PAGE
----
The birdroom measures 28′ 12′ in length and is located in the garage. Because the home central heating boiler is also present, the temperature stays somewhat steady. There are two enormous flights, one for hens and one for cocks, and I have recently added three 6′ 3′ aluminium flights for young birds and sales birds, as well as a number of mobile stock cages for fledglings and the show team. Lighting is planned to turn on from 6 a.m. until 12 a.m. and again at 2 p.m. until 10.30 p.m. There are two wide windows, so it never gets dark, but the reduced light level causes the birds to tweet and noise and activity to calm down.
The day begins about 7:30 a.m., when the birdroom is opened. The noise level increases when the door is opened, indicating that food is on its way. Budgies are fed a 50/50 blend of canary seed and white millet, supplemented with tonic seed, seeding grasses, and chickweed when available. Baskets dangle from the roofs of the flights, and the placement of the greenfood produces enormous excitement as everyone tries to be the first to get to the sweetest bit. Some are more intelligent and wait on the floor underneath the basket to grab the bits that fall to the ground undetected. Murphy’s Pro-System supplies necessary minerals that are always accessible, as well as vitamin pills that are added to the water every day. At the start of the mating season, I am feeding naken oats mixed with cod liver oil and glucose on a weekly basis. The birds seem to thrive on this routine, and the aviary is a swarm of activity and commotion.
On the right wall, 30 all-wire breeding cages are arranged in three rows. Strips of Correx are placed under each row to gather droppings and seed husks. This approach makes cleaning relatively simple since the Correx is simply removed and scraped with a paint scraper, then reinstalled and cleaned with a vacuum cleaner. The nest boxes are extremely light and are attached to the front of the cages using hooks. Cleaning is simple once again since a number of extra boxes are stored. The filthy one is removed, the chicks are placed to a clean box, and the parents seem unconcerned. Every day, the mating couples are given soft food made up of dried carrots and egg-food combined with pulverized toasted eggshells and organic minerals. When chicks are not adequately fed by their parents, they are examined every night and those discovered to have empty crops are fed with a proprietary parrot hand-rearing diet straight into the crop. This is also done during the first few days after the chicks have left their mothers.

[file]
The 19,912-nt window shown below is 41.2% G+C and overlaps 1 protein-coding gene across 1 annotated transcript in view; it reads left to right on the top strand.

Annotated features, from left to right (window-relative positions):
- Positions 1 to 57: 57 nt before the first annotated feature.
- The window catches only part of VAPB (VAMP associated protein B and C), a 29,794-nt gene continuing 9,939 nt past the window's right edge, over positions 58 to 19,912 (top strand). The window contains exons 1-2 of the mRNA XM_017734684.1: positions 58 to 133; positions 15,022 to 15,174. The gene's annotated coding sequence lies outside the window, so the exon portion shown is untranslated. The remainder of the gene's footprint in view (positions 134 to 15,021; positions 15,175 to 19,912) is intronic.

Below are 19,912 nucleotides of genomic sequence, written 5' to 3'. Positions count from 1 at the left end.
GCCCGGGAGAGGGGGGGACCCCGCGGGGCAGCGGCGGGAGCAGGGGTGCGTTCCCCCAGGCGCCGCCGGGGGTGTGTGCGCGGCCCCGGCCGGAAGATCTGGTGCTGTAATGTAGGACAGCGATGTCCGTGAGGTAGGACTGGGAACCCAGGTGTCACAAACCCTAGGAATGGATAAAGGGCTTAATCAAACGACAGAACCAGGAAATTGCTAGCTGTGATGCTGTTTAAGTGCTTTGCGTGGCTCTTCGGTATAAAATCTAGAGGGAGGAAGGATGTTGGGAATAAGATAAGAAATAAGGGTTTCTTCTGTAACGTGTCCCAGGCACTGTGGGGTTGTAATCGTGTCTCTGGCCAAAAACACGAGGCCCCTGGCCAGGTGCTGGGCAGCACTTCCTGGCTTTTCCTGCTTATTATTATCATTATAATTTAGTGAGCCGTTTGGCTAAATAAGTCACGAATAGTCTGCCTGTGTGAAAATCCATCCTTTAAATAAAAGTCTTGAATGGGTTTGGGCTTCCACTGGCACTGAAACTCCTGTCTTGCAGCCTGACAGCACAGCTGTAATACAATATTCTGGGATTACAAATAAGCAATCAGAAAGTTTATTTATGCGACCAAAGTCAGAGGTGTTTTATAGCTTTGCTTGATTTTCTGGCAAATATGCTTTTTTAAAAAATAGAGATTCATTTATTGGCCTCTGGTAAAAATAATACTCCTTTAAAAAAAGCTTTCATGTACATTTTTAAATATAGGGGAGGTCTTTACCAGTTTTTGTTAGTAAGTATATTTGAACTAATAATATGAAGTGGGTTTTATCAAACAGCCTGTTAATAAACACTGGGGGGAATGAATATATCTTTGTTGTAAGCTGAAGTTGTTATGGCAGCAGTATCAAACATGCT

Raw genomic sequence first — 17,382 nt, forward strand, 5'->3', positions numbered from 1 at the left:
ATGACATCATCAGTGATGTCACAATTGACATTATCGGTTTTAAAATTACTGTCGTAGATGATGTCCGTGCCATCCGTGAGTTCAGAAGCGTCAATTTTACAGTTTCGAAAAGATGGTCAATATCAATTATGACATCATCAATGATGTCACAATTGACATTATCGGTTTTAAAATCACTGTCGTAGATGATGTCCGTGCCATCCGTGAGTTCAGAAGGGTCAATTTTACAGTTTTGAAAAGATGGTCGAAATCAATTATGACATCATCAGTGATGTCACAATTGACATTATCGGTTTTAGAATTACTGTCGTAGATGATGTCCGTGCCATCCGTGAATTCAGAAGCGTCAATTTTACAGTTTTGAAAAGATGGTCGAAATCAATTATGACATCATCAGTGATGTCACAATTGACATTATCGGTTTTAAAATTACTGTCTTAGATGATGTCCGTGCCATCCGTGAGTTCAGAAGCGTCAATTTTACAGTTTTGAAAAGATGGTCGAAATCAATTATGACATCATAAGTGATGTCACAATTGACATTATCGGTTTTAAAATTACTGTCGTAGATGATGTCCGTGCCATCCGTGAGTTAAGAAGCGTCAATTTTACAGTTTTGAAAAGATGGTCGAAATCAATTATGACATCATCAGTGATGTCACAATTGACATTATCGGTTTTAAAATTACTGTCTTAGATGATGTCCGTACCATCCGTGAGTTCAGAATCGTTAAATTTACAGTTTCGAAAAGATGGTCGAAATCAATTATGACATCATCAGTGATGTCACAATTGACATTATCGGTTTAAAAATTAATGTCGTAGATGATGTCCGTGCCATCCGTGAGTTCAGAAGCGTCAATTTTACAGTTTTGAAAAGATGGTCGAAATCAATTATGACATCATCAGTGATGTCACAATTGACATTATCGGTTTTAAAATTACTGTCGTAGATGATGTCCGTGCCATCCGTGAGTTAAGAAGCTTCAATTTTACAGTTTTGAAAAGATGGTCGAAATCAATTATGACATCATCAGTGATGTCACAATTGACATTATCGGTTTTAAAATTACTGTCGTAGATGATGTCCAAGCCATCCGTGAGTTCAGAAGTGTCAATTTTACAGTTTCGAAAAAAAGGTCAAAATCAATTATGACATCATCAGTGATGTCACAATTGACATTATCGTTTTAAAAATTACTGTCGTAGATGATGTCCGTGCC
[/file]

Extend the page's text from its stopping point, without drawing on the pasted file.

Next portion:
The aviary is treated with Emtryl once a year to defend against trichomoniasis and with Ivomec on a regular basis to deal with parasites like as mites and worms. It is critical for the overall health of the aviary that illness be avoided rather than treated.
Finally, like with any pastime, it is important to maintain records, especially when it is growing as fast as budgerigar breeding. It is critical to understand your birds’ paternity in order to determine which birds are excellent parents and which need close monitoring. It is quite important to have information on breeding pairs, colors, and variations, as well as the ability to review your data for each year. When selling birds, it is highly helpful to be able to provide a pedigree so that the buyer can know where their specific birds come from. I’m using Birdstud 3.00, an Australian computer application for Windows that is now accessible in the UK. I’ve tried most of the other programs on the market and must say that this is by far the greatest and simplest to use tool I’ve come across, plus it’s constantly updated.
🦜🦜 Click Images Below To Explore More Popular Bird Supplies on Amazon!! 🦜🦜